Dr. Nathan A. Fox is the 2020 Gesell Lecture Visiting Professor. The Gesell Lectureship was established to bring to Yale each year a leading thinker whose work contributes to our understanding of human development and its relationship to the behavioral and social development of multiple species. Due to the COVID-19 pandemic, Dr. Fox’s in-person lectures will be rescheduled for a future date. This week, however, we are highlighting Dr. Fox’s groundbreaking research in a series of three articles that preserves the spirit of the Gesell Lectures on Lifespan Development. Today, the focus is on Dr. Fox’s early research into the development of methods to asses brain activity in infant and young children, and how this brain activity relates to emotion and affect.
Dr. Fox is a Distinguished University Professor in the Department of Human Development and Quantitative Methodology at the University of Maryland. For the entirety of his career, Dr. Fox’s interests have been focused on which types of experiences affect the brain and its development. In particular, he has been studying the effects of early adversity on brain and child development. Understanding how the developing brain responds to emotional stimuli is important for learning both about typical development as well as how development may go awry in children exposed to early adversities such as maltreatment, trauma, or poverty.
In 1982, Dr. Fox co-authored a paper in Science demonstrating the first evidence of asymmetrical brain activity in response to affective stimuli in infants. Prior to this, studies examining such brain activity had only been conducted in adults, and showed in both typical and clinical samples that certain regions of the two hemispheres of the brain process positive and negative emotional stimuli differently – a phenomenon called lateralization. Davidson and Fox (1982) extrapolated what was known about the brain regions in adults to explore the relation between the development of affective response systems and cerebral asymmetry much earlier in life, in 10-month old infants. They developed methods to record electroencephalographic (EEG) activity in infants in the frontal and parietal regions of the brain, based on prior findings in adults. Davidson and Fox analyzed EEG activity in the 10-month-olds in response to both happy and sad video clips, and found that even at this young age lateralization occurs: the left frontal area of the brain showed greater activation in response to the happy video clips than the right frontal area (there were no differences in the parietal regions, however).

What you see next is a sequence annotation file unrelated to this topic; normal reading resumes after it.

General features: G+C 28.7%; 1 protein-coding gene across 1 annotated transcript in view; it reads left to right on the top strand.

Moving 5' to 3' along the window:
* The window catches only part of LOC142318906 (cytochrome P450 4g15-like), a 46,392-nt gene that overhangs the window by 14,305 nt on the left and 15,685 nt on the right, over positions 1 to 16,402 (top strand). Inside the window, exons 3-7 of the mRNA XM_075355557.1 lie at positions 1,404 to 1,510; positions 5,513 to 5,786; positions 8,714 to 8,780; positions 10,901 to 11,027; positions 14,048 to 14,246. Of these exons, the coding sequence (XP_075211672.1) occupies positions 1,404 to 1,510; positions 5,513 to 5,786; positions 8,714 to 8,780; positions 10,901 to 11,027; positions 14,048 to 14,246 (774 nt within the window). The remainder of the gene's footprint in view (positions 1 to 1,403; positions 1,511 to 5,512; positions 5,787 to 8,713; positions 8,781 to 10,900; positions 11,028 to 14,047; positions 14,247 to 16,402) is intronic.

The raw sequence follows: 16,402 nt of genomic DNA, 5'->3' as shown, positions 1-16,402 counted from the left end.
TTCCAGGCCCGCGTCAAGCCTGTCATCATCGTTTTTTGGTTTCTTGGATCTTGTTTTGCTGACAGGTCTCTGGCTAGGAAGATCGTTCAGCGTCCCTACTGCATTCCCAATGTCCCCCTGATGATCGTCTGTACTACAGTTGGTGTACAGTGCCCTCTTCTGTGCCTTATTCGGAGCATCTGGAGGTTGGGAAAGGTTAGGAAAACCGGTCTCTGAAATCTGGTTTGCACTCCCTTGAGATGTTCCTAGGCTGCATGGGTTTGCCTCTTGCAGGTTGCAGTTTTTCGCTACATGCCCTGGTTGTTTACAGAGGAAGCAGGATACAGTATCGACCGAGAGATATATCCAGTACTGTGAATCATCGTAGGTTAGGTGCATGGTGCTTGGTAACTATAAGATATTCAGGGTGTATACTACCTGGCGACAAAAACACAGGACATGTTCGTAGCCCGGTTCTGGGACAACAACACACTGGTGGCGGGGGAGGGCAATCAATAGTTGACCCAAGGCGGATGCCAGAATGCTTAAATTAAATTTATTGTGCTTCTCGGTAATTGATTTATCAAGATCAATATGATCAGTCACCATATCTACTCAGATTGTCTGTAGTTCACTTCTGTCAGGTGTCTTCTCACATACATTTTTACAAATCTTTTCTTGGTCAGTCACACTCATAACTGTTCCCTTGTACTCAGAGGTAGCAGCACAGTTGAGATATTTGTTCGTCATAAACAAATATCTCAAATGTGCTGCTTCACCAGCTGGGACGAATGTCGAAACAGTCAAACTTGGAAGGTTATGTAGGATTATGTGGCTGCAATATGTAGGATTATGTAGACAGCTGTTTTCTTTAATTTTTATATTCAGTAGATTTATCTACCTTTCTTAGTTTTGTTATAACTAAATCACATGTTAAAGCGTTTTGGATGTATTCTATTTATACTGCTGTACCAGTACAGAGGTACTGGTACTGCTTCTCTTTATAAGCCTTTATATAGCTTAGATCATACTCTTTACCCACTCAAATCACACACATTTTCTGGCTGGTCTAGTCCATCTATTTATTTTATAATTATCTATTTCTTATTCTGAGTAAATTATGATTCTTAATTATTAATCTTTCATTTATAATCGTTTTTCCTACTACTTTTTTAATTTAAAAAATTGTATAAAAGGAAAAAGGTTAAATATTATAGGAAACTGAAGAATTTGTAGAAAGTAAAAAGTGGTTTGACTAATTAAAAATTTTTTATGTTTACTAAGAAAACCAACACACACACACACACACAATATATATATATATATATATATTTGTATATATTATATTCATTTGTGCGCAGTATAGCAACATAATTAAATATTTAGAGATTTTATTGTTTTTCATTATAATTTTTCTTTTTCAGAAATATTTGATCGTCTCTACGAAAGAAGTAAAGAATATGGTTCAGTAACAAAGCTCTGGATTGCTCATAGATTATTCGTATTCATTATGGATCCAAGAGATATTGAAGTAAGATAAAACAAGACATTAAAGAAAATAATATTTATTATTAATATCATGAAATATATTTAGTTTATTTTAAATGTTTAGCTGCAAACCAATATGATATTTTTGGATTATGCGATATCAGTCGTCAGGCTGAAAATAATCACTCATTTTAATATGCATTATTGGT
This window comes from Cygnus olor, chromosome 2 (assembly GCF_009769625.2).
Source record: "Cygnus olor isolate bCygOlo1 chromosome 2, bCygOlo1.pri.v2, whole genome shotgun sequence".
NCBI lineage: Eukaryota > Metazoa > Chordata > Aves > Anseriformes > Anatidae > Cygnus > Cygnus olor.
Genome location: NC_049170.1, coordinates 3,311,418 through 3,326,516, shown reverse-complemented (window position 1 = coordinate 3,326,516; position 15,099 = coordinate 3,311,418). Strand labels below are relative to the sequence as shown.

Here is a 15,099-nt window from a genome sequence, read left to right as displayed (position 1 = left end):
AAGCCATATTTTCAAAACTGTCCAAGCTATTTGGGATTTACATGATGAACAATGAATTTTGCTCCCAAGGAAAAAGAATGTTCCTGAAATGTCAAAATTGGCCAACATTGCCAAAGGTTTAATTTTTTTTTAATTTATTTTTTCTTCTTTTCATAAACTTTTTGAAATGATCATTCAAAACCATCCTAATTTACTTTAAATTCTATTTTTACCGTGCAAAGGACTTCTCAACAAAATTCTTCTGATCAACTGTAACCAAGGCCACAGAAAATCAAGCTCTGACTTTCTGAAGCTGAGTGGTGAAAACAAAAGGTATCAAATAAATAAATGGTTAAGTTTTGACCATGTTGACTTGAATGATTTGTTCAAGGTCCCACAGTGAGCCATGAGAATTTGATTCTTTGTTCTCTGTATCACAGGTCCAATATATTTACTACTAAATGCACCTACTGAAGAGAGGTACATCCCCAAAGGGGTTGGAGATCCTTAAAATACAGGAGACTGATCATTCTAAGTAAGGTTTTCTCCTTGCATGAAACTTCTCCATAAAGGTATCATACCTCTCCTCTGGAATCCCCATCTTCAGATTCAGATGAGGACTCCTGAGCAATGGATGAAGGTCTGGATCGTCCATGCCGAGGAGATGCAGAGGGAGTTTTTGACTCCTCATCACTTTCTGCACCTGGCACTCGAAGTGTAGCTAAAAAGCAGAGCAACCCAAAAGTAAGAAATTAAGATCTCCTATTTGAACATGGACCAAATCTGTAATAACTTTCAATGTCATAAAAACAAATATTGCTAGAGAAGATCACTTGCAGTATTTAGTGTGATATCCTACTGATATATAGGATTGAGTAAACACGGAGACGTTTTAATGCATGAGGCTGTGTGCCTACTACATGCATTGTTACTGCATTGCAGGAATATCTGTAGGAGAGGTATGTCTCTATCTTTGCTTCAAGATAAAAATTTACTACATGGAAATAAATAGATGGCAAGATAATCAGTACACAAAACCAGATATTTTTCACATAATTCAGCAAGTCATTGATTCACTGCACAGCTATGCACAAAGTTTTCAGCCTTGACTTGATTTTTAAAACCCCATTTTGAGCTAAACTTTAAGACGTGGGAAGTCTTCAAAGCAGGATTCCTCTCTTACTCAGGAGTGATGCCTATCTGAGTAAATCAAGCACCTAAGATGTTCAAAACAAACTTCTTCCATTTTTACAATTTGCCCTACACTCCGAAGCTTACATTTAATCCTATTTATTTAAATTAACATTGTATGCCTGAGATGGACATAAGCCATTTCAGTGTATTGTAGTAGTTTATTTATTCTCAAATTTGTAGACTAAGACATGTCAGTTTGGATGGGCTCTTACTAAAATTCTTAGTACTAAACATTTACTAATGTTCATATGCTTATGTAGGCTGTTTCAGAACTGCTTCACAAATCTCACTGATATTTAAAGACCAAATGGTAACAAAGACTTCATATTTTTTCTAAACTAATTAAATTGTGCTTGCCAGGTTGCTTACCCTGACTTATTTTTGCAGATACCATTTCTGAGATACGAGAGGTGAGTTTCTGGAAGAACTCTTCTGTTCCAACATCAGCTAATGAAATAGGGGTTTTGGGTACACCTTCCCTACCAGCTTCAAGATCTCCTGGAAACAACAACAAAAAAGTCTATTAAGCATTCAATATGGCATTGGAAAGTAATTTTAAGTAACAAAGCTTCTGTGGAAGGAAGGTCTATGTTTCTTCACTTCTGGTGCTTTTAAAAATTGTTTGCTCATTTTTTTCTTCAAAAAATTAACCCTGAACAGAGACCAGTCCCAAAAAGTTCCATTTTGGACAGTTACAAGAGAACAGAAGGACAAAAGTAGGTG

In a series of follow-up studies, Dr. Fox demonstrated that the right frontal region is more active during the expression of certain negative emotions; he then extended these findings and methods to distinguish individual infant temperamental profiles in response to brief maternal separation, and to study brain activity as it pertains to affective style and cognition. Since Dr. Fox developed these methods for measuring brain activity in infants, they have been extended to study brain development in children across the developmental perspective, and to determine how adverse early experiences might lead to atypical brain development.
In our next post, we’ll learn how Dr. Fox’s basic research into brain activity early in development has impacted the clinical field by uncovering the temperamental antecedents of anxiety.